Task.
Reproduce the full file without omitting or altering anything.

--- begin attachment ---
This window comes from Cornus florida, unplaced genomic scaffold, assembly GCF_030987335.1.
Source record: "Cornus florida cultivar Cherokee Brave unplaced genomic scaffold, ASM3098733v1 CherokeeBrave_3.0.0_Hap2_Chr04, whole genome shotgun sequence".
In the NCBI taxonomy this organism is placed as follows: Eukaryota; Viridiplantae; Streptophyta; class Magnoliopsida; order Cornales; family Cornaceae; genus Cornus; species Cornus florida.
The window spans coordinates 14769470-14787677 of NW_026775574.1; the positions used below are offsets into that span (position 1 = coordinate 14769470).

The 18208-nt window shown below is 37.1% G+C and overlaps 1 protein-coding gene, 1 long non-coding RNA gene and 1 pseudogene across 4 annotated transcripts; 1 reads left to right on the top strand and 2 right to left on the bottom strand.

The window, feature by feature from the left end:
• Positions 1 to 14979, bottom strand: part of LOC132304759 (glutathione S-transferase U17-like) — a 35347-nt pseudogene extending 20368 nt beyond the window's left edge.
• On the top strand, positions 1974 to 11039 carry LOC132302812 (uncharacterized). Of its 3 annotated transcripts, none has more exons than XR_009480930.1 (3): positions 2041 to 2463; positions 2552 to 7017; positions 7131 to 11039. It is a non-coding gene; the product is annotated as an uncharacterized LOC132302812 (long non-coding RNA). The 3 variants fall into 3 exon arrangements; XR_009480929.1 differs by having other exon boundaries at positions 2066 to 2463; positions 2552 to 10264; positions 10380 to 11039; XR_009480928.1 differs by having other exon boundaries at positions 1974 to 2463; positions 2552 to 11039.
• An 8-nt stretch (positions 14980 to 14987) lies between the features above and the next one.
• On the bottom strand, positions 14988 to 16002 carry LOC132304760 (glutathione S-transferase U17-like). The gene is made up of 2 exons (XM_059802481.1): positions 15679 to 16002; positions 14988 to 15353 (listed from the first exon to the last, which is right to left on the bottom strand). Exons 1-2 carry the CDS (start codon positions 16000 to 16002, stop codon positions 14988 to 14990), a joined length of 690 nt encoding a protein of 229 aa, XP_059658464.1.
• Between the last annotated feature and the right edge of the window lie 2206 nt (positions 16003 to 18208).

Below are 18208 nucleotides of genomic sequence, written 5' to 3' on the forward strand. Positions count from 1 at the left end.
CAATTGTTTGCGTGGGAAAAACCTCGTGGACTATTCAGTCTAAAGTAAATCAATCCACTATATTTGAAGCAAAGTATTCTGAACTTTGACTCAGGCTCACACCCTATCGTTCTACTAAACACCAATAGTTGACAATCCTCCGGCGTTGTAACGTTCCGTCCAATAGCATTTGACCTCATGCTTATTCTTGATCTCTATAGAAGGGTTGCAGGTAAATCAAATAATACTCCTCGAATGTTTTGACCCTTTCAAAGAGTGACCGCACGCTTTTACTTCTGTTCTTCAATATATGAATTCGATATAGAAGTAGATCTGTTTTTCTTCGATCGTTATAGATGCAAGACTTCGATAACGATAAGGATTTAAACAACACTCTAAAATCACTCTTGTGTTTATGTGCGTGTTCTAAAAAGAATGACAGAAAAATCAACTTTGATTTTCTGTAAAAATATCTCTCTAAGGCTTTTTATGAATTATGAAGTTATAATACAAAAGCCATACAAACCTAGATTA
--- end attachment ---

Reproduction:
This window comes from Cornus florida, unplaced genomic scaffold, assembly GCF_030987335.1.
Source record: "Cornus florida cultivar Cherokee Brave unplaced genomic scaffold, ASM3098733v1 CherokeeBrave_3.0.0_Hap2_Chr04, whole genome shotgun sequence".
In the NCBI taxonomy this organism is placed as follows: Eukaryota; Viridiplantae; Streptophyta; class Magnoliopsida; order Cornales; family Cornaceae; genus Cornus; species Cornus florida.
The window spans coordinates 14769470-14787677 of NW_026775574.1; the positions used below are offsets into that span (position 1 = coordinate 14769470).

The 18208-nt window shown below is 37.1% G+C and overlaps 1 protein-coding gene, 1 long non-coding RNA gene and 1 pseudogene across 4 annotated transcripts; 1 reads left to right on the top strand and 2 right to left on the bottom strand.

The window, feature by feature from the left end:
• Positions 1 to 14979, bottom strand: part of LOC132304759 (glutathione S-transferase U17-like) — a 35347-nt pseudogene extending 20368 nt beyond the window's left edge.
• On the top strand, positions 1974 to 11039 carry LOC132302812 (uncharacterized). Of its 3 annotated transcripts, none has more exons than XR_009480930.1 (3): positions 2041 to 2463; positions 2552 to 7017; positions 7131 to 11039. It is a non-coding gene; the product is annotated as an uncharacterized LOC132302812 (long non-coding RNA). The 3 variants fall into 3 exon arrangements; XR_009480929.1 differs by having other exon boundaries at positions 2066 to 2463; positions 2552 to 10264; positions 10380 to 11039; XR_009480928.1 differs by having other exon boundaries at positions 1974 to 2463; positions 2552 to 11039.
• An 8-nt stretch (positions 14980 to 14987) lies between the features above and the next one.
• On the bottom strand, positions 14988 to 16002 carry LOC132304760 (glutathione S-transferase U17-like). The gene is made up of 2 exons (XM_059802481.1): positions 15679 to 16002; positions 14988 to 15353 (listed from the first exon to the last, which is right to left on the bottom strand). Exons 1-2 carry the CDS (start codon positions 16000 to 16002, stop codon positions 14988 to 14990), a joined length of 690 nt encoding a protein of 229 aa, XP_059658464.1.
• Between the last annotated feature and the right edge of the window lie 2206 nt (positions 16003 to 18208).

Below are 18208 nucleotides of genomic sequence, written 5' to 3' on the forward strand. Positions count from 1 at the left end.
CAATTGTTTGCGTGGGAAAAACCTCGTGGACTATTCAGTCTAAAGTAAATCAATCCACTATATTTGAAGCAAAGTATTCTGAACTTTGACTCAGGCTCACACCCTATCGTTCTACTAAACACCAATAGTTGACAATCCTCCGGCGTTGTAACGTTCCGTCCAATAGCATTTGACCTCATGCTTATTCTTGATCTCTATAGAAGGGTTGCAGGTAAATCAAATAATACTCCTCGAATGTTTTGACCCTTTCAAAGAGTGACCGCACGCTTTTACTTCTGTTCTTCAATATATGAATTCGATATAGAAGTAGATCTGTTTTTCTTCGATCGTTATAGATGCAAGACTTCGATAACGATAAGGATTTAAACAACACTCTAAAATCACTCTTGTGTTTATGTGCGTGTTCTAAAAAGAATGACAGAAAAATCAACTTTGATTTTCTGTAAAAATATCTCTCTAAGGCTTTTTATGAATTATGAAGTTATAATACAAAAGCCATACAAACCTAGATTA